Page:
It had to happen. With robots now in education, medicine, space exploration, science, manufacturing, and many other fields, it was only a matter of time before they invaded professional sports. And the time is now!
Okay, okay, the debut of a robot pitcher (it threw out the first pitch) last month at a Phillies game wasn't impressive. Nothing to write home about. But still, it was an event that opened the door and sparked lots of interest in the robot phenomenon in baseball. "We've only just begun," says a computer scientist working on robot pitchers. "Rome wasn't built in a day, y'know."
The rumor is that several major league teams are supporting this research and are willing to fork over big bucks for a robot pitcher that can come up with the goods. As one manager says, "With the proper programming and everything, I think it would be fantastic. I'd have me a star whose behavior I could trust. No drinking, late night carousing, womanizing, insulting of fans, or temper tantrums. In short, a totally dependable player who'd always be ready to play, sign autographs, mingle with the fans after the games, etc."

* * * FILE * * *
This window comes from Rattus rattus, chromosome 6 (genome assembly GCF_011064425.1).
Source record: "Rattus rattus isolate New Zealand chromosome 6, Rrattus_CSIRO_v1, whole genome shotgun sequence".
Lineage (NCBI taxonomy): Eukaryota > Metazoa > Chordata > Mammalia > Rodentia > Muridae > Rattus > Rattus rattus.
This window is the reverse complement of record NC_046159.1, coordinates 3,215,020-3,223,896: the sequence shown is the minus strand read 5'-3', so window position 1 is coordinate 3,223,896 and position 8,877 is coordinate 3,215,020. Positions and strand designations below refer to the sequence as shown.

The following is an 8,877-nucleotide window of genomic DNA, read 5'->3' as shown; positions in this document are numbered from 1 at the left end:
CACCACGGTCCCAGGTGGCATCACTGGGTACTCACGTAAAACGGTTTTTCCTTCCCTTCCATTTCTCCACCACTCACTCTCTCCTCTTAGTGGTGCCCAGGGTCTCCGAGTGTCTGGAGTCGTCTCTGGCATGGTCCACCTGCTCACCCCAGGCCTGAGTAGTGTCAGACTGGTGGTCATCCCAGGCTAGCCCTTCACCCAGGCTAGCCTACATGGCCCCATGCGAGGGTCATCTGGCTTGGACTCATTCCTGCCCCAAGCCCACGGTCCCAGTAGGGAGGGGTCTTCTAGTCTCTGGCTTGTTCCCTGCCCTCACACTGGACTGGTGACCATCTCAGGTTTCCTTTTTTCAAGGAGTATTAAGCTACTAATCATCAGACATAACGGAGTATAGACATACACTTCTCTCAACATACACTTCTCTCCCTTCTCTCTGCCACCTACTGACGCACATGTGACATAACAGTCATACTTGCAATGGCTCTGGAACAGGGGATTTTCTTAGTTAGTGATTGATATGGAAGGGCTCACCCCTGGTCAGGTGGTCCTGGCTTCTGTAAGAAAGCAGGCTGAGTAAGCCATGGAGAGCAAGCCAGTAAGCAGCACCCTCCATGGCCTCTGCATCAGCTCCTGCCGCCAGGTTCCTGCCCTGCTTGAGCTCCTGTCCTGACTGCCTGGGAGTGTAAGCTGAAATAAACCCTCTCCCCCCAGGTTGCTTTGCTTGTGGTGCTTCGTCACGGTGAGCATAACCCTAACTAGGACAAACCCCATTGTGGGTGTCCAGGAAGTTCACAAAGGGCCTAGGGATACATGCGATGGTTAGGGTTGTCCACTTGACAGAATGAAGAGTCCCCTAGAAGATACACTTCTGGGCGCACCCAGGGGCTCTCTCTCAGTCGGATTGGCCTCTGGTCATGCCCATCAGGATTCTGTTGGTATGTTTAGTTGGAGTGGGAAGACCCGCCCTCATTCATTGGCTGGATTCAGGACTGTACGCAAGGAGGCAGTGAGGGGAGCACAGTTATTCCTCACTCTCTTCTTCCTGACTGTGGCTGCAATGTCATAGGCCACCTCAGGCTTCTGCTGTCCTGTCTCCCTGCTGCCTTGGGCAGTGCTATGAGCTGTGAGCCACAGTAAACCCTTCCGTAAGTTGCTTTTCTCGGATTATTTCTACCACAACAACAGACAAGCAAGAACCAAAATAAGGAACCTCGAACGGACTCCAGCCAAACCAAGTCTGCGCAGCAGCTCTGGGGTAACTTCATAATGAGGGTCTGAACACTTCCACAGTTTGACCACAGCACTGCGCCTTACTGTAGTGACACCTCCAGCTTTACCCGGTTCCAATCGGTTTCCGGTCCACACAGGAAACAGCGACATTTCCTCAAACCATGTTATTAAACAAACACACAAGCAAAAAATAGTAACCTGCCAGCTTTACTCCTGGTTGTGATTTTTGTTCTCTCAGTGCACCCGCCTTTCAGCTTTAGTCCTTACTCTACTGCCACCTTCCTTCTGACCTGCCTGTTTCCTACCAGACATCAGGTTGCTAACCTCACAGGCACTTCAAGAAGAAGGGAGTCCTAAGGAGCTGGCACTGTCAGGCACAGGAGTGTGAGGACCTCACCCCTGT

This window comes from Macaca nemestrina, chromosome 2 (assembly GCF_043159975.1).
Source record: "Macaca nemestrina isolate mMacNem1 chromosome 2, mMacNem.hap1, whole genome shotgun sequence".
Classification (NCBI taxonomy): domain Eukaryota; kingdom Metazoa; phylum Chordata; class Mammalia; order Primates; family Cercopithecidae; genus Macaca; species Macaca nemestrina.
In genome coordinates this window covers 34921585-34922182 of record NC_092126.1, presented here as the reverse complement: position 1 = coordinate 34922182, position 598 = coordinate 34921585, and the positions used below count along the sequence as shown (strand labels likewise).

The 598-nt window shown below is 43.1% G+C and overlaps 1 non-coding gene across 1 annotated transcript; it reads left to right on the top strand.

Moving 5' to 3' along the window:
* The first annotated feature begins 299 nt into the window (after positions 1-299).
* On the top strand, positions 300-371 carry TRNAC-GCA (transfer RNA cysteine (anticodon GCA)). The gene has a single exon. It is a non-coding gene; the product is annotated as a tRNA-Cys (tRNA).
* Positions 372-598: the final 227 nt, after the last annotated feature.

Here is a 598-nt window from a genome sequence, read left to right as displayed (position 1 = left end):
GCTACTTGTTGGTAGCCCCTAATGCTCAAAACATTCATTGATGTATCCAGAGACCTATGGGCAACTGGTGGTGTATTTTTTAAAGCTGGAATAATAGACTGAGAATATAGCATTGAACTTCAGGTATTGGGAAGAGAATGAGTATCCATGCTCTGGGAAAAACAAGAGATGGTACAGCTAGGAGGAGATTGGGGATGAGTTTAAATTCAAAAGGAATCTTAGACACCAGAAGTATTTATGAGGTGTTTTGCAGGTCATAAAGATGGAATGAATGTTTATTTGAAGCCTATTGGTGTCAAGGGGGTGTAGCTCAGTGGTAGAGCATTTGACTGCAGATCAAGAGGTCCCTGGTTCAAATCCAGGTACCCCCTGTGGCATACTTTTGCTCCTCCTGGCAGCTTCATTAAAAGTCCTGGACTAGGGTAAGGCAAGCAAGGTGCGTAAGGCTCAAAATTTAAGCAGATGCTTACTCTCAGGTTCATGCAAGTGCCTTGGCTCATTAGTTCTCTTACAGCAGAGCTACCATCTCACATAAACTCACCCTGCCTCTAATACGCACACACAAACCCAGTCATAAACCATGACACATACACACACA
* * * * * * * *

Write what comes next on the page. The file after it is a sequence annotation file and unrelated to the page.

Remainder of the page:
Cash-conscious financial managers of baseball teams are also enthralled by the prospect of robot pitchers. To them it means bye-bye to ice packs, physical therapists, days off for rest, and the financing of those expensive scouting trips to the Dominican Republic to find pitching prospects.
There is, however, one dissenting voice. The voice of a skeptical fan, who's reminding anyone who will listen: "Sandy Koufax, star pitcher of the Brooklyn Dodgers, once said, Pitching is the art of instilling fear. Let's see them invent a machine that can do that. It ain't gonna happen."